There can be no confusion about the order of events in this murder mystery written by P.D. James. The Murder Room is divided into three headings: the people and places, the first victim, the second victim and the third victim. A logical mind will appreciate this and sink into their armchair, detecting with confidence alongside Commander Adam Dalgleish and his Special Investigation Squad from New Scotland Yard. Red herrings abound, as with any mystery to be solved. But for me, the hope of aiding and abetting Dalgleish’s investigation vanished into the maze of James’ articulate and extensive descriptions within the first hundred pages (a red herring in and of itself). By the time the first victim met his demise, I was playing a game of cat and mouse with character motives and more theories than my memory could process. The thrill of the climax was eclipsed by how I felt when it crept up on me during the wee hours and chilled my spine despite the heat of a cozy blanket. James successfully immersed me into the lives of her characters and as such, created a first-hand witness to a crime.
THE GRAVEYARD BOOK (2008) by Neil Gaiman
Review by Lana O’Neill
Neil Gaiman teaches an excellent Masterclass on the art of storytelling. In it, he references his 2008 tale for children 10 and up (plus this adult), The Graveyard Book, when explaining character motivations and desires. He read an excerpt about how a human baby named Bod (short for Nobody) came to live in a graveyard while being raised by ghosts. I was immediately disappointed that I read that lesson at night because I couldn’t go to the library that instant to borrow it. But when I did get my hands on it and read through the fantasy/horror story, I was left absolutely enchanted by how Gaiman was able to invoke my long-gone child’s imagination and leave me with that sense of wonder undoubtedly reserved for his intended audience. Despite the title, this story is about living life to its fullest…a beautiful lesson to learn at any age.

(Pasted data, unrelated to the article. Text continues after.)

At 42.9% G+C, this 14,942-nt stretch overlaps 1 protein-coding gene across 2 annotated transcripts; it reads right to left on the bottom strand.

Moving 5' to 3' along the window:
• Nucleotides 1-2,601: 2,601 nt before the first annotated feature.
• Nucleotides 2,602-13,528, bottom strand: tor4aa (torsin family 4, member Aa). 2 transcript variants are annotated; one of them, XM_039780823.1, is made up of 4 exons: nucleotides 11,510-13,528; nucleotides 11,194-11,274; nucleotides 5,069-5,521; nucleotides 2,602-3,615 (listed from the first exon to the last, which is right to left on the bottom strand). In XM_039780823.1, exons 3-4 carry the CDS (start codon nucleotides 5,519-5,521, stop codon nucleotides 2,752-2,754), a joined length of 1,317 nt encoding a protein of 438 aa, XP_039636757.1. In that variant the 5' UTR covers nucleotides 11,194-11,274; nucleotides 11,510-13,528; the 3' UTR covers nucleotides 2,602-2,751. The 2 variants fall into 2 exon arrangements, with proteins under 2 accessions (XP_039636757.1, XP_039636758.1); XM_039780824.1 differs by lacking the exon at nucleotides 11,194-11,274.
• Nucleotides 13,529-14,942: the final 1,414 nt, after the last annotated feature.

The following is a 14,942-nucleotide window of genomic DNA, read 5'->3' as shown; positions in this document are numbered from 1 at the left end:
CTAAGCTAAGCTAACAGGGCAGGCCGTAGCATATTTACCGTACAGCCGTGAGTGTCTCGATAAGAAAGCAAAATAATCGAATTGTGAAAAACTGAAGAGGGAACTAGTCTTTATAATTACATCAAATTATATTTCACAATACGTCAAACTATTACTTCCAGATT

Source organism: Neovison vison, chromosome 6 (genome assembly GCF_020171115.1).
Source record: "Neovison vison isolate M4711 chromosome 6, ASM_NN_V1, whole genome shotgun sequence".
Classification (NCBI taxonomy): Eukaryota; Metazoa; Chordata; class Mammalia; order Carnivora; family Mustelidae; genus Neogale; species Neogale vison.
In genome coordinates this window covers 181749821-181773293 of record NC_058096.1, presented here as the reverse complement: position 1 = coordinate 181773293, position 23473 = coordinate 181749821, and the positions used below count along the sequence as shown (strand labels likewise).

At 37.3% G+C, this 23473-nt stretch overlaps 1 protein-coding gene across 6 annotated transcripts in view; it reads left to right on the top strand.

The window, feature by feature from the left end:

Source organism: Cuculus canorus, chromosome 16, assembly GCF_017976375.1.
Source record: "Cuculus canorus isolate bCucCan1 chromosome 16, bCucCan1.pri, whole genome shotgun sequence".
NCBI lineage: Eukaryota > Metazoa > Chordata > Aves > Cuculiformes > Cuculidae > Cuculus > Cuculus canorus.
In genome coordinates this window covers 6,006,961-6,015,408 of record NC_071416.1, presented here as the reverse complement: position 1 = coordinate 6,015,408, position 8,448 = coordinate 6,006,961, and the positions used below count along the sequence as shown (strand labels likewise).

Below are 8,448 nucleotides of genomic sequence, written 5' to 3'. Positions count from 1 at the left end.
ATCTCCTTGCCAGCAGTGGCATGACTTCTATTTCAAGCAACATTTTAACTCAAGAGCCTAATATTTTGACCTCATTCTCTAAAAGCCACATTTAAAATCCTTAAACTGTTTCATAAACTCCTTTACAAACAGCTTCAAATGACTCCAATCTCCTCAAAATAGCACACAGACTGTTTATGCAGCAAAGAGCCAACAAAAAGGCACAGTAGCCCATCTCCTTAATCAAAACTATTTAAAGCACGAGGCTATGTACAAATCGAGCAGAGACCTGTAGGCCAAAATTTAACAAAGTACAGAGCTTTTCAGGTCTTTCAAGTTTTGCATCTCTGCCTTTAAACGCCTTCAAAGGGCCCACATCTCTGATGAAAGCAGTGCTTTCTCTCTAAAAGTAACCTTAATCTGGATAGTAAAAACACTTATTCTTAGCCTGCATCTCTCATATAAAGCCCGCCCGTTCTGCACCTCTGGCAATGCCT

OUR DARKEST NIGHT (2021) by Jennifer Robson
Review by Lana O’Neill
I met Jennifer Robson when she was promoting her 2014 book, Somewhere in France, during an author’s program through our Strathcona County library. I purchased a copy and went on to learn about a moment in time during the Great War while enjoying the story within about a woman’s desire for independence amid the confines of British polite society and the uncertainty of war. Robson’s most recent novel, Our Darkest Night, was found in the Hot Off the Express section of our Strathcona County library. I was immediately transported to 1940’s Venice during World War II and the world of an Italian Jewish woman named Antonina (Nina for most of the story). The skill to immerse the reader into a time and place through the eyes and emotions of her character is, at first, unnoticed. Only when feelings of despair, fear and utter sadness creep in during Nina’s moment in time amid the evils of the holocaust, can the reader appreciate (and in my case, step away for a breather) the commitment Jennifer Robson made to telling this story in such a way that only a very unfortunate few can verify.
Billy Summers by Stephen King
Simmering tension throughout with an unlikely friendship between a good 'bad' guy and a victim. King has accomplished a captivating narrative, with a glimpse at people in an underworld of hurt and money colliding with everyday life and its consequences.